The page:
The government will be able to meet the fiscal consolidation target set by the 13th Finance Commission in the five years between 2010 and 2015, chairman of the commission Vijay Kelkar said after submitting its report to President Pratibha Patil on Wednesday.
The report, it is believed, suggested higher share of states and union territories in the central taxes. The 12th Finance Commission had suggested 30.5% share of the states and union territories in the central taxes. The new report, a senior government official said, has increased their shares.
Currently, states and the UTs get Rs 1.64 lakh crore in a year. The total tax revenue of government, which includes shareable and non-shareable taxes, has been estimated at Rs 6,41,079 crore during 2009-10. The shareable central taxes include corporation tax, income tax, wealth tax, customs, excise duty and service tax. The taxes, which are not shared with states include some cesses like education and road.
In its report, the 13th Finance Commission has laid down the fiscal consolidation roadmap for the next five years. It includes accounting for liabilities of the central government such as oil, food and fertiliser bonds into the fiscal accounting and the impact of various other obligations of the government on the deficit targets.
In the past, to meet the Fiscal Responsibility and Budget Management (FRBM) targets, the government had got into the practice of issuing oil and fertiliser bonds, and these off-budget expenditure were generally not accounted for, while estimating the fiscal deficit.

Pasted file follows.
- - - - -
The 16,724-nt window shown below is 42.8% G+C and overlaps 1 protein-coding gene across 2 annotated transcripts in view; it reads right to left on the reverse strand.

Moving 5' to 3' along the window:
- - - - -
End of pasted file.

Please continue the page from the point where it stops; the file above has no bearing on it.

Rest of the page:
During 2008-09, the off-budget expenses, mainly on account of oil bonds, had been estimated at 0.8% of GDP.
Kelkar said he was optimistic that government would be able to meet the fiscal consolidation targets even if it continues with the stimulus packages in the short-term. "Fiscal targets laid down in the report are very much achievable," he said.
The 13th Finance Commission deals with the devolution of central taxes for the next five years, starting April 1, 2010. It assumes importance since reforms in the direct and indirect taxes areas are likely to be in place in the next couple of years. Both the Goods and Services Tax (GST) and Direct Taxes Code are likely to be implemented during this period.
GST was initially scheduled to be implemented from April 1, 2010 but now both the empowered group of state finance ministers and the Centre have said that it is likely to be delayed by at least six months as the two sides have not yet completed framing of the legislation and reached a consensus on the unified rate. The commission's report will be presented in Lok Sabha in the Budget Session in February and its recommendations will reflect in 2010-11, Budget, FM Pranab Mukherjee said.
The report also looked at the implications of environment and climate change, ways to improve outcomes and outputs of public expenditure, and impact of GST on trade, Kelkar said.
"We have recommended a share, which will be the share between the Centre and the states of the centrally collected taxes," Kelkar said. The implementation of GST will not affect the revenue of states as it is tax neutral. "Our assumption is revenue neutral. Fortunately, in GST, both the Centre and the states wanted a revenue neutral rate. There won't be any impact as rates would be neutral, and the revenues of states and centre would be protected."